August 2014
Volume 14, Issue 10
Vision Sciences Society Annual Meeting Abstract  |   August 2014
When Does the Aardvark Move to the Next Anthill? Foraging search with moving targets
Author Affiliations
  • Matthew S. Cain
    Brigham & Women's Hospital
  • Sage E. P. Boettcher
    Brigham & Women's Hospital
  • Jeremy M. Wolfe
    Brigham & Women's Hospital
Journal of Vision August 2014, Vol.14, 919. doi:
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      Matthew S. Cain, Sage E. P. Boettcher, Jeremy M. Wolfe; When Does the Aardvark Move to the Next Anthill? Foraging search with moving targets. Journal of Vision 2014;14(10):919.

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      © ARVO (1962-2015); The Authors (2016-present)

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A longstanding question in visual search is when to stop searching in one display and move to the next one. This complex question becomes more complex as the number of potential targets increases, and the task begins to resemble the ecological problem of foraging (Cain, Vul, Clark, & Mitroff, 2012; Wolfe, 2013). Work to date has involved static images, like schematic berry bushes. In humans, such displays encourage systematic strategies such as 'reading' the display left-right, top-bottom. To thwart systematicity, we had all the items on the screen move continuously, like schematic anthills. This successfully induced participants to use color-guided search rather than systematic spatial search. The value of 'ants' varied with their color; the greener the better. In one block, all ants had positive value. In another block, the worst ants had negative value, while the expected value of the entire patch remained the same across conditions. Overall, searchers started by clicking on the greenest, most valuable targets and clicked on less-green items as the trial progressed. Consequently, the rate of return dropped as observers picked ants in one anthill. On average, participants clicked on just under half the items in each display, in line with the predictions of optimal foraging theory that searchers should maximize their rate of point accumulation rather than exhaustively collecting all the target ants, even when all ants had positive value. Participants clicked on fewer and greener items when losses were possible than when only gains were available. This pattern became more pronounced with increasing set sizes. This more conservative, loss-averse strategy leads to an overall reduction in the efficiency of point accumulation that may not be predicted by standard optimal foraging models. Overall, these anthill findings suggest that the previously-described patterns of human foraging behavior are not by-products of a spatial foraging strategy.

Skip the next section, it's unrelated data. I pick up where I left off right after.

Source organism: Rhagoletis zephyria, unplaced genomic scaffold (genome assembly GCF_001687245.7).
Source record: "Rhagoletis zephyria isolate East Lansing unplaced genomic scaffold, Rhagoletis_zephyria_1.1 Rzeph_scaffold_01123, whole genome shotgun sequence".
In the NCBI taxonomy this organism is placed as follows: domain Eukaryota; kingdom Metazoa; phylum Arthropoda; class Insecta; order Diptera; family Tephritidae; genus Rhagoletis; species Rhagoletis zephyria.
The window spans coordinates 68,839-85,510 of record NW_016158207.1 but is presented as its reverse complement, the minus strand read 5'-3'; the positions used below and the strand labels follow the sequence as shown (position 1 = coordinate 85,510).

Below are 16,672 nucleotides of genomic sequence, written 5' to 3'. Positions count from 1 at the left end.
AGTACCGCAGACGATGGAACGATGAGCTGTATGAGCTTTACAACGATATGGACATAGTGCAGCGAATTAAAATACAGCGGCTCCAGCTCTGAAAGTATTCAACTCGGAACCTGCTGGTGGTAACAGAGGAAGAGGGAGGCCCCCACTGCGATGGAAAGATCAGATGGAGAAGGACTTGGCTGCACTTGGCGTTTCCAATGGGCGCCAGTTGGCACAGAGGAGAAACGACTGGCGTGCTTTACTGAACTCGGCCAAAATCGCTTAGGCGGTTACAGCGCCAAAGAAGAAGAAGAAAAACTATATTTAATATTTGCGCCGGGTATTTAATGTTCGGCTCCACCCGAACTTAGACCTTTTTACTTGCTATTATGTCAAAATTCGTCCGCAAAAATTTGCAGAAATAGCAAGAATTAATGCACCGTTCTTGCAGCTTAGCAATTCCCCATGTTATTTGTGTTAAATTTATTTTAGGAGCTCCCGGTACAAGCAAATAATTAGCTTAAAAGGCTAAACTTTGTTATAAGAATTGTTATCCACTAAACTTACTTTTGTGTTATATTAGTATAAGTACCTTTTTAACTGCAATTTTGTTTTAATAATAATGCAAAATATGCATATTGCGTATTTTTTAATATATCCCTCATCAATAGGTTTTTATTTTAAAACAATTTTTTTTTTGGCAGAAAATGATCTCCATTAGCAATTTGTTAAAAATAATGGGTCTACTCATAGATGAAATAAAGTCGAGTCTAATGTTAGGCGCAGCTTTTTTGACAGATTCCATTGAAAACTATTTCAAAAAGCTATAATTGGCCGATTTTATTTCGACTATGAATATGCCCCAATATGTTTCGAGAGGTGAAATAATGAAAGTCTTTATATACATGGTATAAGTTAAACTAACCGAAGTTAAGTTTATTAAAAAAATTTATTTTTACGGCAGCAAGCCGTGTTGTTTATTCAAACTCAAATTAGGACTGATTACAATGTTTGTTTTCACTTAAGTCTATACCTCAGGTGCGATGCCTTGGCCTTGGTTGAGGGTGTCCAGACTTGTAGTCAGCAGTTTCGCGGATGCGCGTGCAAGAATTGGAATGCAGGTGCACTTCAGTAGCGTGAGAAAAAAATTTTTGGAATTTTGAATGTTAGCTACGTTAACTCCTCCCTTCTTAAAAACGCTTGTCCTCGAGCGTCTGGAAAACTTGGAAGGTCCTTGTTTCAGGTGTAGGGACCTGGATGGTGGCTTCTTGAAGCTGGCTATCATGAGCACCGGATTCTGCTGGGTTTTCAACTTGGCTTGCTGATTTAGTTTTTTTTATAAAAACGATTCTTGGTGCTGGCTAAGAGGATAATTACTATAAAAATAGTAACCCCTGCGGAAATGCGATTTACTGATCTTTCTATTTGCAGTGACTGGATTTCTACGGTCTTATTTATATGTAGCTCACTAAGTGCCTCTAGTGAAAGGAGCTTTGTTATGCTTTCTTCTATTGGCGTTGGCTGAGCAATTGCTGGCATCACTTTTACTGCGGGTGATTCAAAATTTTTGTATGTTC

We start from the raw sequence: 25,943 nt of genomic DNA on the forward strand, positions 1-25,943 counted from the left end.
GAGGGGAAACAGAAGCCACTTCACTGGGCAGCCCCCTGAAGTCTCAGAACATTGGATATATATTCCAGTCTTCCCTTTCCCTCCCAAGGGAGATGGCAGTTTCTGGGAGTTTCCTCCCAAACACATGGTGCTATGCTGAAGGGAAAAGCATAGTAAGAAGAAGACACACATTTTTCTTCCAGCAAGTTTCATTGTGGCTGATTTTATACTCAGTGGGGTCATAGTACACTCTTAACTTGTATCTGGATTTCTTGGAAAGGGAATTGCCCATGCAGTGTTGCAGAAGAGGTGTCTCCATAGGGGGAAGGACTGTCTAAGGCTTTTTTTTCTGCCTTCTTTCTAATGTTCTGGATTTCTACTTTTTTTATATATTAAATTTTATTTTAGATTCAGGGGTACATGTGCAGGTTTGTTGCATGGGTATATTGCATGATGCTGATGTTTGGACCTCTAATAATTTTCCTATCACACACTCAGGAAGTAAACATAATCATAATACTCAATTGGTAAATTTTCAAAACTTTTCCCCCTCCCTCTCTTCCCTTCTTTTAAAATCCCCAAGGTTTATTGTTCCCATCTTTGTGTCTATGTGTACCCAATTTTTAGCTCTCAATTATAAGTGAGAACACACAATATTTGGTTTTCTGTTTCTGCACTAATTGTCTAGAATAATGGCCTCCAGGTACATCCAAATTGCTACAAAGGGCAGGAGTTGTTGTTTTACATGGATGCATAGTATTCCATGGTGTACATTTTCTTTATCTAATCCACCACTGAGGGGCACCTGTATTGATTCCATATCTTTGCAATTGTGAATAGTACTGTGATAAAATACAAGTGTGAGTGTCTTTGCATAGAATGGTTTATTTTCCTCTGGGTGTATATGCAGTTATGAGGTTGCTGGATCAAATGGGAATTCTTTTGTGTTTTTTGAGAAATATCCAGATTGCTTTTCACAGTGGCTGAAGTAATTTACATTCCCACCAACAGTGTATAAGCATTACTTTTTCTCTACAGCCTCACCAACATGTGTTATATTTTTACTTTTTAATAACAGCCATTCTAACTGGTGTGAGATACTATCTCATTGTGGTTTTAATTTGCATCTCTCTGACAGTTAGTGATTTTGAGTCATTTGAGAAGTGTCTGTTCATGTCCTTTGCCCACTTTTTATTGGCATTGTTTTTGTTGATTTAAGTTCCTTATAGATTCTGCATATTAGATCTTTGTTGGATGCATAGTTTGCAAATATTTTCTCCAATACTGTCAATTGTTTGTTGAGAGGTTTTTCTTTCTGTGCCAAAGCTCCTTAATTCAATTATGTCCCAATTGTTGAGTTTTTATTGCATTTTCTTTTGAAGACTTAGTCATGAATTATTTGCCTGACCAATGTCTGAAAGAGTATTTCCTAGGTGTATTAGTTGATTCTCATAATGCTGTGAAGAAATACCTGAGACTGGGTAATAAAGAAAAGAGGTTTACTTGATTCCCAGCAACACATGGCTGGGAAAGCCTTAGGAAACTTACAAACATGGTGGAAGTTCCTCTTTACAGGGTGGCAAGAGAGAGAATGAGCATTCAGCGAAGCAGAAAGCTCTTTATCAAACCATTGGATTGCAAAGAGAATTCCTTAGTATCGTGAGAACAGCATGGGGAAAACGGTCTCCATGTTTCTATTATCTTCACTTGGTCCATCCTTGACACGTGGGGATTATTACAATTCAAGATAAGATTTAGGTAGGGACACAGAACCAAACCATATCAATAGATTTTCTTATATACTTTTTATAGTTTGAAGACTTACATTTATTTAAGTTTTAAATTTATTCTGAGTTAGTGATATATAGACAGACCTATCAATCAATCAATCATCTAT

Meeting abstract presented at VSS 2014


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